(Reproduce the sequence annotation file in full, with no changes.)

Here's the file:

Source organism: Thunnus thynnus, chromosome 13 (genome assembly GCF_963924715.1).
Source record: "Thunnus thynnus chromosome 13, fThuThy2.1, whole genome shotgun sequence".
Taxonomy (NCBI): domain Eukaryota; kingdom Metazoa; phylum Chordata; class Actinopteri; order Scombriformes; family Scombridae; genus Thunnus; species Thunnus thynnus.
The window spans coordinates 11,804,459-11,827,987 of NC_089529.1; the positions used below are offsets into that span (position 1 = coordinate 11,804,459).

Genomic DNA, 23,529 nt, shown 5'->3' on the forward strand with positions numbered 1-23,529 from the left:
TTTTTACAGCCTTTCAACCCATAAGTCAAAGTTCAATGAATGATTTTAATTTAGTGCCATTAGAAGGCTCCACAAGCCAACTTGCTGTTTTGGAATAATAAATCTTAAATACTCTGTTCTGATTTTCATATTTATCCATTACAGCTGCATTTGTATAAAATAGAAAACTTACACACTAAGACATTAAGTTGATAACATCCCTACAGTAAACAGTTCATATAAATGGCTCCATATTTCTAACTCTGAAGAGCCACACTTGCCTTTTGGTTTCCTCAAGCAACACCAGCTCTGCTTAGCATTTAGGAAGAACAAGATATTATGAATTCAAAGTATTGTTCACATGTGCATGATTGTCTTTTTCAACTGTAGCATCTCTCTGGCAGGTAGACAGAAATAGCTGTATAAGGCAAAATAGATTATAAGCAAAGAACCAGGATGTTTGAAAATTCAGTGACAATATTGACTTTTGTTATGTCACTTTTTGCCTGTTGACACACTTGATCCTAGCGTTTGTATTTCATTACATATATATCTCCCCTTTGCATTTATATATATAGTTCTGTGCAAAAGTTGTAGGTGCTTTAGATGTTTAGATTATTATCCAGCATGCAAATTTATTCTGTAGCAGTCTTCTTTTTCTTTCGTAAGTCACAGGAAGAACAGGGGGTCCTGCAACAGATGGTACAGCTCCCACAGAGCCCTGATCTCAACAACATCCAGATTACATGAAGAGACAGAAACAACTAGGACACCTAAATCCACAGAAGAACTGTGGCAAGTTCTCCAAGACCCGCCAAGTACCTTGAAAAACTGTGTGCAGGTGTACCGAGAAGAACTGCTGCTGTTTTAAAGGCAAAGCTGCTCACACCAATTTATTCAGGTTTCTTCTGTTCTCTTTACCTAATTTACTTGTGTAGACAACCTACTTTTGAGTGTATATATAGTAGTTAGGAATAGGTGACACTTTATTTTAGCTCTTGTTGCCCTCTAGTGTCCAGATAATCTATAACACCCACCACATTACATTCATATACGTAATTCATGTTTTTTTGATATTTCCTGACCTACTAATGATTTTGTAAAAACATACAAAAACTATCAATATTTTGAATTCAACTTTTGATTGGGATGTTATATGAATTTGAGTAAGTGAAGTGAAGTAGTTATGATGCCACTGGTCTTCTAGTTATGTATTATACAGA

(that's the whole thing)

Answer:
Source organism: Thunnus thynnus, chromosome 13 (genome assembly GCF_963924715.1).
Source record: "Thunnus thynnus chromosome 13, fThuThy2.1, whole genome shotgun sequence".
Taxonomy (NCBI): domain Eukaryota; kingdom Metazoa; phylum Chordata; class Actinopteri; order Scombriformes; family Scombridae; genus Thunnus; species Thunnus thynnus.
The window spans coordinates 11,804,459-11,827,987 of NC_089529.1; the positions used below are offsets into that span (position 1 = coordinate 11,804,459).

Genomic DNA, 23,529 nt, shown 5'->3' on the forward strand with positions numbered 1-23,529 from the left:
TTTTTACAGCCTTTCAACCCATAAGTCAAAGTTCAATGAATGATTTTAATTTAGTGCCATTAGAAGGCTCCACAAGCCAACTTGCTGTTTTGGAATAATAAATCTTAAATACTCTGTTCTGATTTTCATATTTATCCATTACAGCTGCATTTGTATAAAATAGAAAACTTACACACTAAGACATTAAGTTGATAACATCCCTACAGTAAACAGTTCATATAAATGGCTCCATATTTCTAACTCTGAAGAGCCACACTTGCCTTTTGGTTTCCTCAAGCAACACCAGCTCTGCTTAGCATTTAGGAAGAACAAGATATTATGAATTCAAAGTATTGTTCACATGTGCATGATTGTCTTTTTCAACTGTAGCATCTCTCTGGCAGGTAGACAGAAATAGCTGTATAAGGCAAAATAGATTATAAGCAAAGAACCAGGATGTTTGAAAATTCAGTGACAATATTGACTTTTGTTATGTCACTTTTTGCCTGTTGACACACTTGATCCTAGCGTTTGTATTTCATTACATATATATCTCCCCTTTGCATTTATATATATAGTTCTGTGCAAAAGTTGTAGGTGCTTTAGATGTTTAGATTATTATCCAGCATGCAAATTTATTCTGTAGCAGTCTTCTTTTTCTTTCGTAAGTCACAGGAAGAACAGGGGGTCCTGCAACAGATGGTACAGCTCCCACAGAGCCCTGATCTCAACAACATCCAGATTACATGAAGAGACAGAAACAACTAGGACACCTAAATCCACAGAAGAACTGTGGCAAGTTCTCCAAGACCCGCCAAGTACCTTGAAAAACTGTGTGCAGGTGTACCGAGAAGAACTGCTGCTGTTTTAAAGGCAAAGCTGCTCACACCAATTTATTCAGGTTTCTTCTGTTCTCTTTACCTAATTTACTTGTGTAGACAACCTACTTTTGAGTGTATATATAGTAGTTAGGAATAGGTGACACTTTATTTTAGCTCTTGTTGCCCTCTAGTGTCCAGATAATCTATAACACCCACCACATTACATTCATATACGTAATTCATGTTTTTTTGATATTTCCTGACCTACTAATGATTTTGTAAAAACATACAAAAACTATCAATATTTTGAATTCAACTTTTGATTGGGATGTTATATGAATTTGAGTAAGTGAAGTGAAGTAGTTATGATGCCACTGGTCTTCTAGTTATGTATTATACAGA